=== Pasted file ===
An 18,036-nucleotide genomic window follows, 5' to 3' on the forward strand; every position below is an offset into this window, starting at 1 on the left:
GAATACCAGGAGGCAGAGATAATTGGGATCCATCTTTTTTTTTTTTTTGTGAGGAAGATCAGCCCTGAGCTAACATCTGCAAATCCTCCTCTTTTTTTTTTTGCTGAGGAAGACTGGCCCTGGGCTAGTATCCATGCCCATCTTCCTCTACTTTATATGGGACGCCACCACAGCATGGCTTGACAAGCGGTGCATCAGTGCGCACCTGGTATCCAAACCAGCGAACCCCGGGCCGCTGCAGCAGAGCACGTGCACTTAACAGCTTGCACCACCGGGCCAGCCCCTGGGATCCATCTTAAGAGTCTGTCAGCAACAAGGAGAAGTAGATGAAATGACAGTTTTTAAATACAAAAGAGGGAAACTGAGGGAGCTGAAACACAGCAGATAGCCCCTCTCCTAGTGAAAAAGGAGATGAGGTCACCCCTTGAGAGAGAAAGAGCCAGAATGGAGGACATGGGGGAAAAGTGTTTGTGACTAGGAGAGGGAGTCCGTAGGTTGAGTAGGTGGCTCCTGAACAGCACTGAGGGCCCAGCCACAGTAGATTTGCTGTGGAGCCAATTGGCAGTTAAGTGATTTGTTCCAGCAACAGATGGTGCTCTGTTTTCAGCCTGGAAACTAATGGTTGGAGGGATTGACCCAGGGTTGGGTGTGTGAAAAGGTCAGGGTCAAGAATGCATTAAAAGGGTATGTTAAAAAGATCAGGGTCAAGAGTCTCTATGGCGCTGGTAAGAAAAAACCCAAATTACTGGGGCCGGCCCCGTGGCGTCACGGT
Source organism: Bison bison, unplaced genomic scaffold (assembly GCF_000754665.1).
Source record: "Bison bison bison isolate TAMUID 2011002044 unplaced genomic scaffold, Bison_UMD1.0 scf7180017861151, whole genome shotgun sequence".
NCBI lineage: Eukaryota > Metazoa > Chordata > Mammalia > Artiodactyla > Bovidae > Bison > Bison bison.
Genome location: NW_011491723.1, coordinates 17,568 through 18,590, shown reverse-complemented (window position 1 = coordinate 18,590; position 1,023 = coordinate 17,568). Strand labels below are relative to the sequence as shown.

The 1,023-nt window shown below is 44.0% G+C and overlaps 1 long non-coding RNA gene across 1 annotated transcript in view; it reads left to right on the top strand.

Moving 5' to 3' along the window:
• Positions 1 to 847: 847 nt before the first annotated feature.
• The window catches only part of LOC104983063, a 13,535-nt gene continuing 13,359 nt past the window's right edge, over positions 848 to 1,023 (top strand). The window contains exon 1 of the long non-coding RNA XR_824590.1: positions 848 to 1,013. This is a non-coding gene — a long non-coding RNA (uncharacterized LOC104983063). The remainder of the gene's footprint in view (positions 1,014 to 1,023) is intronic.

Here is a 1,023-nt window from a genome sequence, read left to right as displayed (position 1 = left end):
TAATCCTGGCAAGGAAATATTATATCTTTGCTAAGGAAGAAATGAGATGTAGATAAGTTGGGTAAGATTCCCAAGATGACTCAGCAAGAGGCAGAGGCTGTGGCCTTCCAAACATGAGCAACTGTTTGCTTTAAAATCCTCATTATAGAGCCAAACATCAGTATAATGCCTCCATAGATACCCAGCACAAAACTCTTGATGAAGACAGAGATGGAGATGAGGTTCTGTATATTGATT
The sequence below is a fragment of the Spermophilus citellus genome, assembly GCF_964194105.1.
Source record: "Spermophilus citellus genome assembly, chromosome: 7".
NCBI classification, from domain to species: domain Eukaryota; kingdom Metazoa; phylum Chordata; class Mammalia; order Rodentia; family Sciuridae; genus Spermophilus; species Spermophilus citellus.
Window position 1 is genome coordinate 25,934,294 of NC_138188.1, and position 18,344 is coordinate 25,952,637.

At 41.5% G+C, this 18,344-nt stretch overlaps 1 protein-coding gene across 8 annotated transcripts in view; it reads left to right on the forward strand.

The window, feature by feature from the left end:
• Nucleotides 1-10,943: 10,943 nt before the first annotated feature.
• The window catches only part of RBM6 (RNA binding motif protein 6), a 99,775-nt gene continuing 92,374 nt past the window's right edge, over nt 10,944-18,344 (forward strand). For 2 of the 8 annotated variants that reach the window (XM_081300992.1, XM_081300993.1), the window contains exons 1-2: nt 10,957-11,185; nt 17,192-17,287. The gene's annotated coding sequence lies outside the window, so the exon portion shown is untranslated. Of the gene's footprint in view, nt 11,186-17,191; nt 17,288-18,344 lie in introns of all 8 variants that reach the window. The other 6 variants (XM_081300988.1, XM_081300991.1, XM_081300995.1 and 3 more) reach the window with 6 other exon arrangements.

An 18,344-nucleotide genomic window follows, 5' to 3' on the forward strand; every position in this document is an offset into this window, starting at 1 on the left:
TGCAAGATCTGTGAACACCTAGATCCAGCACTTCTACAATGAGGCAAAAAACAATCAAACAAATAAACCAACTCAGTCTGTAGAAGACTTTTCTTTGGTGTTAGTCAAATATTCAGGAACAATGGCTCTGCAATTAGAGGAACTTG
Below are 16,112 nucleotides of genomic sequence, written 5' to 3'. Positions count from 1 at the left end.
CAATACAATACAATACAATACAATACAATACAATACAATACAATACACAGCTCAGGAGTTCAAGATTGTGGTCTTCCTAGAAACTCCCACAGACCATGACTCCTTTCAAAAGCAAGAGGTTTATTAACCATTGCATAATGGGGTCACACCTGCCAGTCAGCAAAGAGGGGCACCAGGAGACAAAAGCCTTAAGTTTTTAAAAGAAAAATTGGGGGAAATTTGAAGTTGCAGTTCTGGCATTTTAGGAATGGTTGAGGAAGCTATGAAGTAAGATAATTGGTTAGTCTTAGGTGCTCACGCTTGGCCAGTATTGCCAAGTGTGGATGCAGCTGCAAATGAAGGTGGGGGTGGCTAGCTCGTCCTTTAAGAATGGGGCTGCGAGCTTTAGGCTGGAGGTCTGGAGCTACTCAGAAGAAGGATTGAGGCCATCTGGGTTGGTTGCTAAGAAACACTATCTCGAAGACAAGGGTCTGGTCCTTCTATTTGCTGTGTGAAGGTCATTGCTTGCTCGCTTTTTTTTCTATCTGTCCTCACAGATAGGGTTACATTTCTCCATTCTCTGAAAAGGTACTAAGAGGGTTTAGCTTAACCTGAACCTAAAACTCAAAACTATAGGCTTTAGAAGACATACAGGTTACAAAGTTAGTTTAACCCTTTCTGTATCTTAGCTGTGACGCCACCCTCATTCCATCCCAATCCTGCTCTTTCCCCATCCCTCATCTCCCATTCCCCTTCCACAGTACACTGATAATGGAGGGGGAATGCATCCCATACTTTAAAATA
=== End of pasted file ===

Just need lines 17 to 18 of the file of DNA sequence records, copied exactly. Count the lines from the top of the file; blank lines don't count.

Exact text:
At 41.5% G+C, this 18,344-nt stretch overlaps 1 protein-coding gene across 8 annotated transcripts in view; it reads left to right on the forward strand.

The window, feature by feature from the left end: